"Right now, we're pretty much at the state's mercy," Silver said. "Once we get this (agreement) taken care of, we'll be on a common ground where we'll be able to come to the table and say, ‘Hey, this is what we're looking for’ in terms of this situation or that, and the state can say, ‘This is what we're looking for our employees to provide for us.’

"There will be times where we're going to have to make concessions, but I also see that the state's going to have to give into concessions also. If we can save the state money by providing a better service, I'm all for that. It's not just paying wages."

Local Democratic lawmakers said that even if the governor were to term his plan "collective bargaining," it would make little difference.

The state would continue to operate much as it does now, just a little more efficiently, said Dreyer and state Sen. Abel Tapia, D-Pueblo.

Under the governor's partnerships, the civil service rules currently managed by the State Personnel Board will be the same, including employee grievance procedures.

Wages, benefits and staffing levels still will be determined by the state budget, which is written by the Legislature and signed by the governor.

"The bottom line is that if we don't have money, the JBC and the governor will have the ability to decide what level of money is spent on employee benefits and raises," said Tapia, who also is JBC vice chairman. "So this doesn't change anything because we're still limited by the laws that are in effect. We may get lobbied a little harder (from state workers), but the budget is a bill that is carried by the total Legislature."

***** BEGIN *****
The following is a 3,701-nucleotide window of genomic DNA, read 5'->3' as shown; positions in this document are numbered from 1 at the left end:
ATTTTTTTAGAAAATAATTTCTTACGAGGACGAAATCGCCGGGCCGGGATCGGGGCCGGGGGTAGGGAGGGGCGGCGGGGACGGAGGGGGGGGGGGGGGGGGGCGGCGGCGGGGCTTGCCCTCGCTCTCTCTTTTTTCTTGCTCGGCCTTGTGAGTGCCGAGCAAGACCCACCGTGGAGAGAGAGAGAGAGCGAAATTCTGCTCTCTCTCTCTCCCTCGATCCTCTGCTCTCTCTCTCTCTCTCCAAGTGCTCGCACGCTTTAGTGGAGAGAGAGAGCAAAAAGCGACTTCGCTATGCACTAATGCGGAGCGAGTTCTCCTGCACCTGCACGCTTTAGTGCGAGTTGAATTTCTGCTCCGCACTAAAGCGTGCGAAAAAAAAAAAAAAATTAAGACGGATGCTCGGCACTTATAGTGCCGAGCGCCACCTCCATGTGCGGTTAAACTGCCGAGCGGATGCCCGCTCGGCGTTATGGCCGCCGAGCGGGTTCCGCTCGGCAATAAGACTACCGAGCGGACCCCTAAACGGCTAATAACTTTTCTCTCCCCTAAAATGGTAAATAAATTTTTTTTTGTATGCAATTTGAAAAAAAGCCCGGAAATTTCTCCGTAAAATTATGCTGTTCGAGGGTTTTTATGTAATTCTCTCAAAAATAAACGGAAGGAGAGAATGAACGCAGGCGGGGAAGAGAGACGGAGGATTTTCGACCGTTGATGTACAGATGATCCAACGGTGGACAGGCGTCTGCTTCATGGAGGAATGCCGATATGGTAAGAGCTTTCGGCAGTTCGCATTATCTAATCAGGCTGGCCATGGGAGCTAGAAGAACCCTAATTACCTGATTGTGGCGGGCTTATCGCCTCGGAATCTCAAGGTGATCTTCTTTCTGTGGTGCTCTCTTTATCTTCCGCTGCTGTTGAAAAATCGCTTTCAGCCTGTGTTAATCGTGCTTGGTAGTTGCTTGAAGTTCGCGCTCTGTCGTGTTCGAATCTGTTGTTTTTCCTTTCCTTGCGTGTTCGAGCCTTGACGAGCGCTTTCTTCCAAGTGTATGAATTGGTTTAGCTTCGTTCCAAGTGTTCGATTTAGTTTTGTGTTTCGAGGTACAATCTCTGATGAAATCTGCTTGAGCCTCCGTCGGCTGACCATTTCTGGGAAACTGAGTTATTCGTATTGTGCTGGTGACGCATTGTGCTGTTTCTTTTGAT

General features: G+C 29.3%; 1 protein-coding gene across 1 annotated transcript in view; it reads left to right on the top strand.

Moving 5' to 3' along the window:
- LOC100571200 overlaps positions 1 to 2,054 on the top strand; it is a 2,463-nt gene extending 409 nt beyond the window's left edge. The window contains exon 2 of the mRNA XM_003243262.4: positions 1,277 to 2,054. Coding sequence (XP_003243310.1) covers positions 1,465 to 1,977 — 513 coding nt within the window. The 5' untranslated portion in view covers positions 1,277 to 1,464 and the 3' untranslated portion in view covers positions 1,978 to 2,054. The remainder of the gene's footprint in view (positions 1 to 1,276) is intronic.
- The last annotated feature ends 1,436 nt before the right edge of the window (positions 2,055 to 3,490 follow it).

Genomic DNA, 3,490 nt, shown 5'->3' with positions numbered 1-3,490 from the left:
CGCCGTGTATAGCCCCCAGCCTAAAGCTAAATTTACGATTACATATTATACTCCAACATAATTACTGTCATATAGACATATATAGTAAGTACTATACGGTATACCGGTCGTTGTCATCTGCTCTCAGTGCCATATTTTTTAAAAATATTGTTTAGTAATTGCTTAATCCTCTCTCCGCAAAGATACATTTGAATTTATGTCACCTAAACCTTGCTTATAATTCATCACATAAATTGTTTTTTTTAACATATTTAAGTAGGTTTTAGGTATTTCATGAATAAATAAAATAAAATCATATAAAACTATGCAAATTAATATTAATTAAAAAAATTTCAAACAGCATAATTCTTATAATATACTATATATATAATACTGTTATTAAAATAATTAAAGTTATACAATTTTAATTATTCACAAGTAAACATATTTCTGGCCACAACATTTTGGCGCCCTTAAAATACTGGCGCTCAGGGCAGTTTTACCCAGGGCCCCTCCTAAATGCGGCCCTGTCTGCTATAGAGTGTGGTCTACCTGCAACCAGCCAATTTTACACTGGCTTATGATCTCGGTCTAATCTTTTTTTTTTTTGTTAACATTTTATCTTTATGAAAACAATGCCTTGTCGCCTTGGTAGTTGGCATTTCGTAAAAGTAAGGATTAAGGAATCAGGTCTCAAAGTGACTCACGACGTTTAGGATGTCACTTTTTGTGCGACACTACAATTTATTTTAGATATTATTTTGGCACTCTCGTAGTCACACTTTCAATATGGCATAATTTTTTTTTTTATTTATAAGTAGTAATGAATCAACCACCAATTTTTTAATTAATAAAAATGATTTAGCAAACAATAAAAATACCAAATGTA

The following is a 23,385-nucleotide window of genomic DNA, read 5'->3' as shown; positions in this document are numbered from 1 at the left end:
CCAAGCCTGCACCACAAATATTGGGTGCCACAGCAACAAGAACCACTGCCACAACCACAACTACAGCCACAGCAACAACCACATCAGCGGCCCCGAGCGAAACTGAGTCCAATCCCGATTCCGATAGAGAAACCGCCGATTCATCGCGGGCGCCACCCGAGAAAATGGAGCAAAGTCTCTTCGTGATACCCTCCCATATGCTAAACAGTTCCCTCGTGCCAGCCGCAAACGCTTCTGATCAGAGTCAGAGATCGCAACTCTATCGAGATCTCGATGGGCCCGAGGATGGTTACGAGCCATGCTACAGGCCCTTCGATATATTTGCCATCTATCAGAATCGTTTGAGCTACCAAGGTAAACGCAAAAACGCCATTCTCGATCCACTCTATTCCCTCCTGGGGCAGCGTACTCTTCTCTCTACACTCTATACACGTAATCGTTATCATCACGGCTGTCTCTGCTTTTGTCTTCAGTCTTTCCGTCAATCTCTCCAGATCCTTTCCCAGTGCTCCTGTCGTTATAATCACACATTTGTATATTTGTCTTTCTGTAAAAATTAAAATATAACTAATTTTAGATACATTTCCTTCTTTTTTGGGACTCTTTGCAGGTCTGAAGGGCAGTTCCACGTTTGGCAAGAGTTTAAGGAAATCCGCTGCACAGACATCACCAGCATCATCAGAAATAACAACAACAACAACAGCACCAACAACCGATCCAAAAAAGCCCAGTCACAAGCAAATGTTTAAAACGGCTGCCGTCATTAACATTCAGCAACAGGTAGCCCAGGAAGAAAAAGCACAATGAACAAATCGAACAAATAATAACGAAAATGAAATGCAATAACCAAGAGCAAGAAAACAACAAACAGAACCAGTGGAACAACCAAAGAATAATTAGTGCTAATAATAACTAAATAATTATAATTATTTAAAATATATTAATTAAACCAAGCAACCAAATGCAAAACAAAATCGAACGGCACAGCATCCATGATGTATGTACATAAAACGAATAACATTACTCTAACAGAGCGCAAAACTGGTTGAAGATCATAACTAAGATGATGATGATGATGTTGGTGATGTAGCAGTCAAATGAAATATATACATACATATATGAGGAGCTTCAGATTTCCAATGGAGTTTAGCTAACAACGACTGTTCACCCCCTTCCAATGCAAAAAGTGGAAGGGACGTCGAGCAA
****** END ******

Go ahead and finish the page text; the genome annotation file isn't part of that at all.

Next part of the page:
Other local Democrats likewise defended the move, saying ultimately it will prove to help state government operate more efficiently.

"There seems to be a bit of an uproar from the Republican side of the aisle about partnering the state employee, and in this case I think it is a point of exaggeration simply because it's not unusual in many states," said state Rep. Buffie McFadyen, D-Pueblo West. "Maybe if we had this in place prior to this year, we might have avoided things like the (computer) debacle or we might have found out somebody was embezzling $10 million from the Department of Revenue had we had a better communication system with our state employees."

State Rep. Wes McKinley, D-Walsh, said there's no reason why the state can't improve its working relationship with state workers and give them raises as needed.

"From what I see, I don't see a problem," McKinley said. "We spend a lot of money in the state that is unnecessary. Look at all the studies we do. We study things to death. We ought to be looking at something to give people better wages."

Local Republicans, however, questioned not only the plan, but the way the governor chose to implement it - by executive order rather than through the Legislature.

State Rep. Tom Massey, R-Poncha Springs, said the governor made it clear such issues should be discussed openly when he vetoed HB1072 during this year's session that would have eliminated a second vote needed to create all-union shops.

"From listening to the dialogue it sounds like it's trying to be something proactive, but I'm somewhat disappointed we went somewhat off the reservation to have it done," Massey said. "When we saw 1072 get vetoed, the talk was that we needed to engage all the legislators in a bipartisan manner. (The executive order) kind of circumvented that."